Hiking the High Hills

Most people have their fall sport—from hunting to football, we love either to participate ourselves, or to party down while rooting for the team (and quite a few have been known to do both).  But one of my favorite things has always been hiking when the leaves are starting to crunch and there’s just enough crispness in the air that a stray breeze still feels good.

When it comes to trails, Sumter County is probably near the top of anyone’s list for having some of the best in the region.  Whether it’s the nearly-flat ¾ mile circumference of Swan Lake or one of the more challenging sections of the Palmetto Trail, Sumter has tremendous variety for casual strollers, serious backpackers, and everything in between.

Since 1994, the SC Palmetto Trail has been an ongoing project of the Palmetto Conversation Foundation.  Upon completion, the Trail will traverse the state of South Carolina, covering more than 425 miles from the foothills of Oconee State Park to the Intracoastal Waterway in Charleston County.  Several connecting passages will showcase the unique history, culture, and geography of the Palmetto State.  To date, approximately 290 miles are completed, with the Saluda Mountains Passage in the upstate presently under development.

In 2001, I was part of a group present for the opening of the High Hills of the Santee Passage, fourteen miles of trail that runs through Manchester State ForestPoinsett State Park and Mill Creek County Park.  It was a great day—cool,  but not cold, a perfect day for a hike.  What I didn’t realize was that the trail wasn’t quite finished, and would involve balancing on the framework of an abandoned Civil-War-era railroad trestle, and leaving the trail to hike cross-country to a stream where I then took a canoe to get back to the trailhead!  But it was an exhilarating day, the kind that pumps new life into one’s veins.

Since then, the trail has been completed and offers some of the most interesting views of our native fauna and flora to be seen in this area.  As far back as 1972, the Rock Hill Herald referred to this area as “weird and beautiful” for its unusual botanical features.  The diverse terrain is the only place in South Carolina where you will find mountain laurel alongside oaks, pines and red cedar draped in Spanish moss.  And when the weather is just right, downtown Columbia is visible from the peak.

This is also an area steeped in our rich local history.  Civil War relics can still occasionally be found, and then-Colonel Thomas Sumter led his troops in the American Revolution not far from the area.  Another connection to American history is found in the section that runs through Poinsett State Park, property that once belonged to the Matthew Singleton family.  Among Colonel Singleton’s descendants was Angelica Singleton, hostess and acting First Lady of the United States during the Van Buren administration.  Dating back even further are the remains of a mill, constructed before the Revolution by a Mr. Levi, the property’s first known owner.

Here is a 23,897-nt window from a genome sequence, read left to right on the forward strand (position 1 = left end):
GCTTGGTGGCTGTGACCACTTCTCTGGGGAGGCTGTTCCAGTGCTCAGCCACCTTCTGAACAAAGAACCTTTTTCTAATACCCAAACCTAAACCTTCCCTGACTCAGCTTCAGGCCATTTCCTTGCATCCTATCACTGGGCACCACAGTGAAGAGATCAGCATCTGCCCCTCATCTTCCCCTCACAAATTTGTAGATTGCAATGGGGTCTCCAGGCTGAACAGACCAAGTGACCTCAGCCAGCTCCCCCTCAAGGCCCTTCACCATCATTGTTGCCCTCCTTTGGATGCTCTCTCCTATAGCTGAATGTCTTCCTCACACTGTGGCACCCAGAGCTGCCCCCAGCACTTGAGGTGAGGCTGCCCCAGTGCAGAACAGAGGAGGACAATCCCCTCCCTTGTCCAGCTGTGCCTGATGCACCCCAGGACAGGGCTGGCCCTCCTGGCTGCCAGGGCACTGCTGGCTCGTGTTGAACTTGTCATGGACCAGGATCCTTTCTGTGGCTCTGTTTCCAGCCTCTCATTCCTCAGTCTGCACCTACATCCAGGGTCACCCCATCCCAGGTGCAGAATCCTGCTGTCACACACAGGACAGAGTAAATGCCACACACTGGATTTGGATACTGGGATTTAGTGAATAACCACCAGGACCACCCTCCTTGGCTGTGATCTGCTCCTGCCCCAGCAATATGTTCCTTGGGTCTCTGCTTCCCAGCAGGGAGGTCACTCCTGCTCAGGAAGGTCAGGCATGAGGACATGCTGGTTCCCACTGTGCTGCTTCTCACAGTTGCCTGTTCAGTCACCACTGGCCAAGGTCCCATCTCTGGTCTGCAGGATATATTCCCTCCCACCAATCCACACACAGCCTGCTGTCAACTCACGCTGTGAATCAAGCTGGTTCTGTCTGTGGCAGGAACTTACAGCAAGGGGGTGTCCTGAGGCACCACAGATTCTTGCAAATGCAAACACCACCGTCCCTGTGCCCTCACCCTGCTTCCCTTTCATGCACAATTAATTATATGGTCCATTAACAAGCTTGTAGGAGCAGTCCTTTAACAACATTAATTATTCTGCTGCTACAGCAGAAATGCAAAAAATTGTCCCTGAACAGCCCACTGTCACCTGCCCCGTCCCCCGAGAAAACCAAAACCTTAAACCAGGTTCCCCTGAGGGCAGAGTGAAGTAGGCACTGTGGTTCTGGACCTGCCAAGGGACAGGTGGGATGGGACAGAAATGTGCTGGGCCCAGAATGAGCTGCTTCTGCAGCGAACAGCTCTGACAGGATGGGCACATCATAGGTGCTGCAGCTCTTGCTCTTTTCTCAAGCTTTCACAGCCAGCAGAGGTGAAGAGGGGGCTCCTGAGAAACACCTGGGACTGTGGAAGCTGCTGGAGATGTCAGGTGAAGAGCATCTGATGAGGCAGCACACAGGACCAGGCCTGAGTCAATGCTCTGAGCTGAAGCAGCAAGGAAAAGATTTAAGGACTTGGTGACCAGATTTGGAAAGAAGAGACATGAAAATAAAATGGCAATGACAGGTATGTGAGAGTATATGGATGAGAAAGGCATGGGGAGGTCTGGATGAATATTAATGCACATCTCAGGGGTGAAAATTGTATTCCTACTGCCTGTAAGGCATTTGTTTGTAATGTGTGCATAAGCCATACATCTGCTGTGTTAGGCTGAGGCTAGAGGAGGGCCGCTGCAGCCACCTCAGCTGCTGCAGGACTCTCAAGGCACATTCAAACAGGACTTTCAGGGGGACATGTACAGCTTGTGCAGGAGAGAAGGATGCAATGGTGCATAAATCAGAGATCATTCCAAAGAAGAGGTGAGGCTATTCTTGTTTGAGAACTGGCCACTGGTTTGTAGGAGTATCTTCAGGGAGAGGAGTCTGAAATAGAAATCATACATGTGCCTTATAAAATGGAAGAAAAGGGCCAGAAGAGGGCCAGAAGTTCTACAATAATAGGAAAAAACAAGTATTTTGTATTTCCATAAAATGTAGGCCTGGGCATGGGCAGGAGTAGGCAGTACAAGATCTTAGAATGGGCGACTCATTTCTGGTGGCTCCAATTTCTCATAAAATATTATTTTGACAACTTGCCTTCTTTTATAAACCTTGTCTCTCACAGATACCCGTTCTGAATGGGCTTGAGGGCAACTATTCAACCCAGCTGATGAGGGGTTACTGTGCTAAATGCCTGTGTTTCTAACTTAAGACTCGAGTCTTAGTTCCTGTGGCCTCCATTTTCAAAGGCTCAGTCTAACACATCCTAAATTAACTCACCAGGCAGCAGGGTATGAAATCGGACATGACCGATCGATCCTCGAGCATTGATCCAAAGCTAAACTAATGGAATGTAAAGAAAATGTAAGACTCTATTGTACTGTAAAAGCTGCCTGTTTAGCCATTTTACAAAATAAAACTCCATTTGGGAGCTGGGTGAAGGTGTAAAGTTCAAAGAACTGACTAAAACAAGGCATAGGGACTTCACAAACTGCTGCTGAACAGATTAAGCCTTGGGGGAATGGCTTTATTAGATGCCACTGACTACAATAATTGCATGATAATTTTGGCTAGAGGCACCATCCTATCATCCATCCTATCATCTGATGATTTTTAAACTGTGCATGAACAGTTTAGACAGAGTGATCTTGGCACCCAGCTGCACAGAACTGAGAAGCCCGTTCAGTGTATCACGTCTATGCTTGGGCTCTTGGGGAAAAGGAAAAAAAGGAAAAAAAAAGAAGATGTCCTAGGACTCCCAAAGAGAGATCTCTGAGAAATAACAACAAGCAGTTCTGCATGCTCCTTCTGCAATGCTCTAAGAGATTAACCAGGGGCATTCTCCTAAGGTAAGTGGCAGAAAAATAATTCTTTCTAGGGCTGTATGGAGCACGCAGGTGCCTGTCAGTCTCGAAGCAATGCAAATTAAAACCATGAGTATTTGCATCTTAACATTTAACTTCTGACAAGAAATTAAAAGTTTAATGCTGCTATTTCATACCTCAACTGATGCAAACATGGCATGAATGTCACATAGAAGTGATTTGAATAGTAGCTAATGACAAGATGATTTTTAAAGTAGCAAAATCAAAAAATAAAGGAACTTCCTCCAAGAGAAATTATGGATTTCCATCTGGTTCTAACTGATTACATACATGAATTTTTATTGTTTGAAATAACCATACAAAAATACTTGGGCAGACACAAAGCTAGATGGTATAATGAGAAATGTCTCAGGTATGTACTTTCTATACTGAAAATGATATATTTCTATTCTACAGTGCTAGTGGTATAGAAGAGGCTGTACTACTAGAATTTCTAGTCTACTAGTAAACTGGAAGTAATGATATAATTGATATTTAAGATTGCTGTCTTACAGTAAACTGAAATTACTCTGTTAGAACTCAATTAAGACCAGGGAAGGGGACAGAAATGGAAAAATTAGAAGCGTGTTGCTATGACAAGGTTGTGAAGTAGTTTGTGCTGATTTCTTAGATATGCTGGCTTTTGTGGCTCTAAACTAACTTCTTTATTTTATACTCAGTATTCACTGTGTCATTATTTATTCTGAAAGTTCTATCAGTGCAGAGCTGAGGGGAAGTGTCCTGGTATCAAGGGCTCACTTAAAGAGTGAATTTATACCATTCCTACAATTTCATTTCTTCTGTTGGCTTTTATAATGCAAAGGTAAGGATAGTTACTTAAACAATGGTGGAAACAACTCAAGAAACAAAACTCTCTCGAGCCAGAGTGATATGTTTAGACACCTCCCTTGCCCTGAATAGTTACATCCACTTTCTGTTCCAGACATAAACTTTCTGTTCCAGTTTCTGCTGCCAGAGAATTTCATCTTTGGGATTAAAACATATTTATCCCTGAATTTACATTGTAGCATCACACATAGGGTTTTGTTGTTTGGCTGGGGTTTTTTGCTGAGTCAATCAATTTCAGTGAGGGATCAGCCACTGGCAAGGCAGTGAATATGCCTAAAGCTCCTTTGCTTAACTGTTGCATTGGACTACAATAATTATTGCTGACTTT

Poinsett State Park was built by the Civilian Conservation Corps as a New Deal project, on land donated by Sumter County in 1934.  Mill Creek County Park features a hand-hewn lodge dating back to the beginning of the 20th century.

On foot, the hike can take five or six hours—but mountain bikes and horses are welcome, too!  The High Hills of the Santee Passage is rated “moderately difficult,” and is open year round, from 9 a.m. to dusk.  Admission is free.

If you’ve never tried hiking before, the USC Sumter Fall Natural History Series Nature Walk is a great way to give it a try.  For more information, click here.

For more info, these links should also be helpful:
http://www.palmettoconservation.org/aboutthetrail.asp
http://scgreatoutdoors.com/hb-palmettotrail.html
http://palmettoconservation.org/maps/HighHillsWebMap.pdf
http://www.southcarolinaparks.com/files/State%20Parks/Poinsett/PO_brochure.pdf

So, strap on those hiking boots, make sure to bring some water, and get outside!  If you have a partner, or are part of a group, so much the better—there’s lots of room.  And after all, what better way is there to explore the natural beauty and local color of South Carolina, than to get right out there and experience it firsthand?

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